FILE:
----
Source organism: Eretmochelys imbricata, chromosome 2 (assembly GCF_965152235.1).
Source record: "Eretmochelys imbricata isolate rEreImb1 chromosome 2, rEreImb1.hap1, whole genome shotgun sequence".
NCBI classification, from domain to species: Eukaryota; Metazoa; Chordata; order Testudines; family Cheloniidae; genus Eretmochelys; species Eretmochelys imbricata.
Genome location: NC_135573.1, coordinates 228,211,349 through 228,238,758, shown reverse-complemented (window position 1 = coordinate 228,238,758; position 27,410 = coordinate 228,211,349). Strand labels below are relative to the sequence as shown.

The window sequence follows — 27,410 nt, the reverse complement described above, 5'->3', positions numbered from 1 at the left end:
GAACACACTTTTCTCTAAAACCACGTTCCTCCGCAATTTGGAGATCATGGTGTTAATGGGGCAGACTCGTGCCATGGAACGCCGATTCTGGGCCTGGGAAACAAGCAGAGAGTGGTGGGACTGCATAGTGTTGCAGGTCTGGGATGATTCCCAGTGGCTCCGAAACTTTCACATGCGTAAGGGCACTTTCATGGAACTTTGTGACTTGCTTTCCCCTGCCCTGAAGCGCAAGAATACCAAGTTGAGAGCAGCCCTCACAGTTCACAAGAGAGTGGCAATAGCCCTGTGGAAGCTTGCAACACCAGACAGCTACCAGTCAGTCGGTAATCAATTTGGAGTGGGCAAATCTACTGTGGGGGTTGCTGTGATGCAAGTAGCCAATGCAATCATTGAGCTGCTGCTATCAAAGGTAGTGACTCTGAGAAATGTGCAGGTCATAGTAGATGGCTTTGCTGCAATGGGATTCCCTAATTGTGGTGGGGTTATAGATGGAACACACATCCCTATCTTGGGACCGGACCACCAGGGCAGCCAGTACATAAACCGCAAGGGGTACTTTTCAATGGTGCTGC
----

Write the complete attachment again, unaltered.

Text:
Source organism: Eretmochelys imbricata, chromosome 2 (assembly GCF_965152235.1).
Source record: "Eretmochelys imbricata isolate rEreImb1 chromosome 2, rEreImb1.hap1, whole genome shotgun sequence".
NCBI classification, from domain to species: Eukaryota; Metazoa; Chordata; order Testudines; family Cheloniidae; genus Eretmochelys; species Eretmochelys imbricata.
Genome location: NC_135573.1, coordinates 228,211,349 through 228,238,758, shown reverse-complemented (window position 1 = coordinate 228,238,758; position 27,410 = coordinate 228,211,349). Strand labels below are relative to the sequence as shown.

The window sequence follows — 27,410 nt, the reverse complement described above, 5'->3', positions numbered from 1 at the left end:
GAACACACTTTTCTCTAAAACCACGTTCCTCCGCAATTTGGAGATCATGGTGTTAATGGGGCAGACTCGTGCCATGGAACGCCGATTCTGGGCCTGGGAAACAAGCAGAGAGTGGTGGGACTGCATAGTGTTGCAGGTCTGGGATGATTCCCAGTGGCTCCGAAACTTTCACATGCGTAAGGGCACTTTCATGGAACTTTGTGACTTGCTTTCCCCTGCCCTGAAGCGCAAGAATACCAAGTTGAGAGCAGCCCTCACAGTTCACAAGAGAGTGGCAATAGCCCTGTGGAAGCTTGCAACACCAGACAGCTACCAGTCAGTCGGTAATCAATTTGGAGTGGGCAAATCTACTGTGGGGGTTGCTGTGATGCAAGTAGCCAATGCAATCATTGAGCTGCTGCTATCAAAGGTAGTGACTCTGAGAAATGTGCAGGTCATAGTAGATGGCTTTGCTGCAATGGGATTCCCTAATTGTGGTGGGGTTATAGATGGAACACACATCCCTATCTTGGGACCGGACCACCAGGGCAGCCAGTACATAAACCGCAAGGGGTACTTTTCAATGGTGCTGC